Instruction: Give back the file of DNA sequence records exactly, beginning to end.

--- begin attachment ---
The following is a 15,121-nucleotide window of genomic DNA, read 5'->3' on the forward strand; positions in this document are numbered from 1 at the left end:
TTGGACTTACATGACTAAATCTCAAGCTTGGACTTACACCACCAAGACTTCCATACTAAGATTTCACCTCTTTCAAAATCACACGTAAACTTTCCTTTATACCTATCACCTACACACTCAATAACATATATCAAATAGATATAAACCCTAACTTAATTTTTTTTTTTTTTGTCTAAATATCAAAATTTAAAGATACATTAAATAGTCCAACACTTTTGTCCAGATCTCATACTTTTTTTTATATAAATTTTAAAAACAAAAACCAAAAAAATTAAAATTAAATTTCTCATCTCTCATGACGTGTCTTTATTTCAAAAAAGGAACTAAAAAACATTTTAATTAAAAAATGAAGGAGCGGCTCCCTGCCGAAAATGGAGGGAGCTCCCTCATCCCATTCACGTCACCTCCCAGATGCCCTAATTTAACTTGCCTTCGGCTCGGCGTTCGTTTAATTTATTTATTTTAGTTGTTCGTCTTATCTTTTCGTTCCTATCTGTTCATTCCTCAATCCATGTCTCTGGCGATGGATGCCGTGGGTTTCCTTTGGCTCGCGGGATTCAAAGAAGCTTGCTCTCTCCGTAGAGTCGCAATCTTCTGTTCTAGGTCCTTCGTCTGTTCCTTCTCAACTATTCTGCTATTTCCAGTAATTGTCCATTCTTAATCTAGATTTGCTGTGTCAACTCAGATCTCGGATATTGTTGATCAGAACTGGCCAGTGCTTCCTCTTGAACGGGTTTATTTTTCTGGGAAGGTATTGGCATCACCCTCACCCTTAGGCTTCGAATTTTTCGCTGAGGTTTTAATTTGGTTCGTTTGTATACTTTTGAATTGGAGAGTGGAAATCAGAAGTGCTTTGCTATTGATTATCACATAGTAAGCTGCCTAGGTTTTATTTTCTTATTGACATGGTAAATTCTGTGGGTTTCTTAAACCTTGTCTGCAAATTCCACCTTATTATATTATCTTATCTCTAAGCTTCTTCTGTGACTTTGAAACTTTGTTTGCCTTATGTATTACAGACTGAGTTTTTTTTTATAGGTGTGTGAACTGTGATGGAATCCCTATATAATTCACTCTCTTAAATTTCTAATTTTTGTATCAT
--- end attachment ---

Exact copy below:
The following is a 15,121-nucleotide window of genomic DNA, read 5'->3' on the forward strand; positions in this document are numbered from 1 at the left end:
TTGGACTTACATGACTAAATCTCAAGCTTGGACTTACACCACCAAGACTTCCATACTAAGATTTCACCTCTTTCAAAATCACACGTAAACTTTCCTTTATACCTATCACCTACACACTCAATAACATATATCAAATAGATATAAACCCTAACTTAATTTTTTTTTTTTTTGTCTAAATATCAAAATTTAAAGATACATTAAATAGTCCAACACTTTTGTCCAGATCTCATACTTTTTTTTATATAAATTTTAAAAACAAAAACCAAAAAAATTAAAATTAAATTTCTCATCTCTCATGACGTGTCTTTATTTCAAAAAAGGAACTAAAAAACATTTTAATTAAAAAATGAAGGAGCGGCTCCCTGCCGAAAATGGAGGGAGCTCCCTCATCCCATTCACGTCACCTCCCAGATGCCCTAATTTAACTTGCCTTCGGCTCGGCGTTCGTTTAATTTATTTATTTTAGTTGTTCGTCTTATCTTTTCGTTCCTATCTGTTCATTCCTCAATCCATGTCTCTGGCGATGGATGCCGTGGGTTTCCTTTGGCTCGCGGGATTCAAAGAAGCTTGCTCTCTCCGTAGAGTCGCAATCTTCTGTTCTAGGTCCTTCGTCTGTTCCTTCTCAACTATTCTGCTATTTCCAGTAATTGTCCATTCTTAATCTAGATTTGCTGTGTCAACTCAGATCTCGGATATTGTTGATCAGAACTGGCCAGTGCTTCCTCTTGAACGGGTTTATTTTTCTGGGAAGGTATTGGCATCACCCTCACCCTTAGGCTTCGAATTTTTCGCTGAGGTTTTAATTTGGTTCGTTTGTATACTTTTGAATTGGAGAGTGGAAATCAGAAGTGCTTTGCTATTGATTATCACATAGTAAGCTGCCTAGGTTTTATTTTCTTATTGACATGGTAAATTCTGTGGGTTTCTTAAACCTTGTCTGCAAATTCCACCTTATTATATTATCTTATCTCTAAGCTTCTTCTGTGACTTTGAAACTTTGTTTGCCTTATGTATTACAGACTGAGTTTTTTTTTATAGGTGTGTGAACTGTGATGGAATCCCTATATAATTCACTCTCTTAAATTTCTAATTTTTGTATCAT